“I wanted fair market value,” Cheryl Pflipsen said. “We didn’t have a choice in what happened and it wasn’t our fault.

Sometimes, I guess, that doesn’t matter.”

Car totaled

The accident occurred June 27, 2014.

Since their son was without a vehicle, Terry Pflipsen, Cheryl’s husband and Adam’s father, drove to Fargo and brought Adam back home so he could take another family vehicle back for work and school.

By the first week of July, Cheryl initiated contact with the rental insurance company.

According to the company, an adjuster appraised the car on July 7. Cheryl Pflipsen said she didn’t learn of the visit until July 14, after many phone calls and emails. The next day, she received a settlement offer of about $1,300 on a vehicle that was totaled.

On July 17, the Pflipsens paid a $1,200 towing and storage bill to have the car returned to Central Minnesota.

On July 21, RIS made a new offer of $1,400, basing it on comparable cars found on Craigslist. Cheryl Pflipsen countered that comparable prices to replace the vehicle would run between $3,500 and $5,000. She also disputed the insurance company’s claim that the car wouldn’t start and the mileage couldn’t be verified.

After almost 10 days with no movement, she contacted the North Dakota Commissioner of Insurance.

That resulted in an offer of about $2,500 on Aug.


A liability supervisor with RIS then communicated with the North Dakota Insurance Department that, when the Pflipsens chose not to have collision coverage, they took the chance they “would be without a carrier to help mitigate their loss.” The email further said the parties “continue to argue the same issues” and that RIS would be unable to offer more than $2,882.

An investigator with the North Dakota Insurance Department responded that Cheryl Pflipsen was making “valid points” in their negotiations regarding RIS’ reluctance to pay more than $20 a day for storage, and that Adam Pflipsen had not been offered a rental vehicle.

“Some of the time we’re arguing some of the same issues, but some of the time we are just trying to get you to answer our questions,” wrote Kathy Wolf, the investigator, wrote to RIS. “I’m trying to be objective here but when you avoid the questions, it makes it hard to remain neutral or even try to explain to the claimant.”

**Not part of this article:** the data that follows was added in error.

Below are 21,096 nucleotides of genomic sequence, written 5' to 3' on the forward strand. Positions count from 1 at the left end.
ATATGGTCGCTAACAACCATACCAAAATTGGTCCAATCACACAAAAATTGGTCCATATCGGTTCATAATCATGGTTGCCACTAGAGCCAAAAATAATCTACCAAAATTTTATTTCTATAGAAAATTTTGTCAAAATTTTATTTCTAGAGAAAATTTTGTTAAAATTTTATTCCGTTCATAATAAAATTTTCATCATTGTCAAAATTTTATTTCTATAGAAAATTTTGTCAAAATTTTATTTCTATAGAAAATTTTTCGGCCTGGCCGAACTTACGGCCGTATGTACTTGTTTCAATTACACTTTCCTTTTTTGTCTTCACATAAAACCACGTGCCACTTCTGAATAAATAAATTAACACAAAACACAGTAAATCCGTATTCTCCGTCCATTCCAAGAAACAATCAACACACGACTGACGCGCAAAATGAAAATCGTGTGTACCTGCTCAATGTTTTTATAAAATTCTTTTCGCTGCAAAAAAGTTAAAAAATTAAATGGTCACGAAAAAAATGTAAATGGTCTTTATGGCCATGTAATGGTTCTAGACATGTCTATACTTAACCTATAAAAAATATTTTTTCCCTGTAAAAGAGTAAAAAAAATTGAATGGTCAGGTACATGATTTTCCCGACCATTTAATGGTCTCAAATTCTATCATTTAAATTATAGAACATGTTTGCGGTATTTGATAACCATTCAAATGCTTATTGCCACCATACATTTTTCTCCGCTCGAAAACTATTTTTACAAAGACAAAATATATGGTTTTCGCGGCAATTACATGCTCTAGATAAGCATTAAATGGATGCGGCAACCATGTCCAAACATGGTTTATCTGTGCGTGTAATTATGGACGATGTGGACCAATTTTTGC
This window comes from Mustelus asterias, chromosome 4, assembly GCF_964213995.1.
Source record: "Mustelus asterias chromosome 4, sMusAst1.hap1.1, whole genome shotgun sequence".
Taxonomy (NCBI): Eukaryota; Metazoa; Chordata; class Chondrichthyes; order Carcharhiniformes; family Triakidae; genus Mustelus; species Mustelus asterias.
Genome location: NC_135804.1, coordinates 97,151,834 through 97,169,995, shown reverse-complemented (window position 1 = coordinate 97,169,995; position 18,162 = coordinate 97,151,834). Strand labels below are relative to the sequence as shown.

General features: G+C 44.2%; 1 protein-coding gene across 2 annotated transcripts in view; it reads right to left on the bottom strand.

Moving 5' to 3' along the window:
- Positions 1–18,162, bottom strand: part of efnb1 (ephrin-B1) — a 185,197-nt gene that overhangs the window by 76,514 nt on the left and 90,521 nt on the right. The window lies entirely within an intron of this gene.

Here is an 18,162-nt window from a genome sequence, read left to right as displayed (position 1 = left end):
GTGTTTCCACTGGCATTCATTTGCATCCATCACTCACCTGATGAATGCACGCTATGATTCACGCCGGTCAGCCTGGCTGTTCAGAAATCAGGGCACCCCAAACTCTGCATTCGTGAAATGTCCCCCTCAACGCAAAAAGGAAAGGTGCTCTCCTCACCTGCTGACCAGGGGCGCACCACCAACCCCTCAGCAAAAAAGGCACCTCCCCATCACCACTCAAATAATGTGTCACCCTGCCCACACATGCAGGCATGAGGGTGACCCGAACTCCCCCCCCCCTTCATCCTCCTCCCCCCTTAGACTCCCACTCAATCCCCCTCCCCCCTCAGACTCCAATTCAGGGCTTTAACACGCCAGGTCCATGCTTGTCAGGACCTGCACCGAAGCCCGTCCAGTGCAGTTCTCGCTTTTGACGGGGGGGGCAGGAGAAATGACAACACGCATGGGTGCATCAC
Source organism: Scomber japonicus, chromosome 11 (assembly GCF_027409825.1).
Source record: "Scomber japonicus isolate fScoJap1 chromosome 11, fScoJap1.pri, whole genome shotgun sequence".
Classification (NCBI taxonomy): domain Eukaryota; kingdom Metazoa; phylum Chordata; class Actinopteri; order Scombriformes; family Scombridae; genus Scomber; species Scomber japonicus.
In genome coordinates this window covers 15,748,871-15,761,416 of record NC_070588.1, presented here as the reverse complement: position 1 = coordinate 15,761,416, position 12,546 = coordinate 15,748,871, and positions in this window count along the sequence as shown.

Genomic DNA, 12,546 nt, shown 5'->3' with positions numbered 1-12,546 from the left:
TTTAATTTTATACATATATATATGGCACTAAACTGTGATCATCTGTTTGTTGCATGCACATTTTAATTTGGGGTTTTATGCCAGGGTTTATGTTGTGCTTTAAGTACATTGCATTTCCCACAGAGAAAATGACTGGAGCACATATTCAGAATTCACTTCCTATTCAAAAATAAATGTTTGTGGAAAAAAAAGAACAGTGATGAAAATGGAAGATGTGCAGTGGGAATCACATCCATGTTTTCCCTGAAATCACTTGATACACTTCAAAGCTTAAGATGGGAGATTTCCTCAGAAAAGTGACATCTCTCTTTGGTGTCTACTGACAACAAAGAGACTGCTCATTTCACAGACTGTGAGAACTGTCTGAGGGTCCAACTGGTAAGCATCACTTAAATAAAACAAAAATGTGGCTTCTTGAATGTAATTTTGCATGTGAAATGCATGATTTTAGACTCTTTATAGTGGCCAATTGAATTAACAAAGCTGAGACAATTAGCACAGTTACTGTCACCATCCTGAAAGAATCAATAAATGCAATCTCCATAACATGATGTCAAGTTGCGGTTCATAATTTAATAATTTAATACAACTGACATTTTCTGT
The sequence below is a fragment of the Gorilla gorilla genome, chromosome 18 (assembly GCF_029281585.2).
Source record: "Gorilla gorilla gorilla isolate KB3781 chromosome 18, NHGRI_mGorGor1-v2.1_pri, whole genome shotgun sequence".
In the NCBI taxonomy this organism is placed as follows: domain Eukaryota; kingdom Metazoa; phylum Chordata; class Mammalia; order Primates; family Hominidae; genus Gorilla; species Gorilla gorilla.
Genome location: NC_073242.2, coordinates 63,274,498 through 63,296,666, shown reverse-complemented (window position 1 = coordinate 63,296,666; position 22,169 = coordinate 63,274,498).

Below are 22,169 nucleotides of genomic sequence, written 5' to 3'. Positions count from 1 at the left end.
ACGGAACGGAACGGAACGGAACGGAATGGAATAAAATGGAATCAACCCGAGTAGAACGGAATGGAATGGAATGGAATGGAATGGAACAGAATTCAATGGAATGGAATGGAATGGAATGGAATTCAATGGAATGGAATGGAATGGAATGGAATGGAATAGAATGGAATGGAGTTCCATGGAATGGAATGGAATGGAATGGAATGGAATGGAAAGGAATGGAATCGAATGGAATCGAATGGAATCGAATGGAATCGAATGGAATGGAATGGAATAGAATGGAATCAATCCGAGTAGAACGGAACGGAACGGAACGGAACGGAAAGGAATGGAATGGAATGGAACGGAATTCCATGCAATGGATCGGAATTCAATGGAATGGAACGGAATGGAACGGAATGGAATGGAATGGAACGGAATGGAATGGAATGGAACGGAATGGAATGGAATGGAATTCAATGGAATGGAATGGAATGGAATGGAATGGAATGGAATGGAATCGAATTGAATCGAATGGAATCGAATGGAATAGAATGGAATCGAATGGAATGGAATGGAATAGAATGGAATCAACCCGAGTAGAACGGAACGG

Story continues below…

Filing suit

In September, the Pflipsens filed suit against RIS but it was later dismissed because the case was brought in Benton County, where the Pflipsens live, and not in North Dakota, where the accident occurred.

In November, the North Dakota Attorney General’s office told Cheryl Pflipsen it did not have jurisdiction or authority over her issues.

“I wish my mom would’ve kept track of the amount of hours she put in on this,” Adam Pflipsen said. “I’m amazed.

It’s incredible.

I’m sure the benefit works out to a couple of dollars an hour, though, so maybe it’s better that we don’t know.”

The Pflipsens’ independent insurance agent, Bob Stoltman of Rice, made inquiries on their behalf but had no leverage.

He said the situation was complicated by the fact that RIS is a company operated by Enterprise Holdings Inc., and is one of several layers of companies with which he was trying to communicate.

“Insurance companies always come off looking like the bad guy, but I’ve never seen such difficulty coming to an agreement on the value of a vehicle,” Stoltman said. “I guess the moral of the story is that you can’t assume that just because you get hit by somebody else that their insurance will take care of it.”

In December, Cheryl Pflipsen appealed to Minnesota Attorney General’s Office, which sent a letter Dec.

18 to RIS requesting a review of the Pflipsens’ claim and a response within 10 days. RIS said it didn’t receive the letter until Jan.

13 and responded six days later, stating the offer of $2,882 remained open and that Minnesota’s attorney general office had no connection to their loss. On Jan.

28, RIS made its offer of $3,522.

Final offer

Despite five more months of byplay, that’s where the negotiations stalled. A further inquiry with the Minnesota Department of Commerce concluded the dispute would best have been decided by civil action in North Dakota. And, at that point, Cheryl Pflipsen decided she couldn’t afford to invest any more in trying to settle.

On July 9, she accepted the offer made in January.

“This was rather uncommon,” said Lisa Martini, a spokesperson for RIS. “We handled it like we would other situations but it did drag on a lot longer. Within two weeks, there was an offer on the table. It was based on vehicles of similar age and mileage.

With a 15-year-old vehicle, that’s going to vary. There was one regulatory agency involved, and then there was a lawsuit filed. That obviously is going to hold things up.

Then the Department of Insurance in Minnesota got involved and they didn’t ask us to change anything. …

We work with the regulatory agencies on a regular basis and, if they say ‘You’ve come in too low’ or ‘Your comps are off,’ we change it.”

Now, Adam Pflipsen is driving a 2001 Mercury Grand Marquis that used to belong to his grandmother — and Cheryl Pflipsen has changed the family coverage to include collision.

“I’m not going through this again.

I don’t care what the car’s worth anymore, everything has full coverage.

That’s costing us more money, but I think it’s worth it,” she said.

Follow Kevin Allenspach on Twitter @KevinAllenspach.

Call him at 255-8745.

Read or Share this story: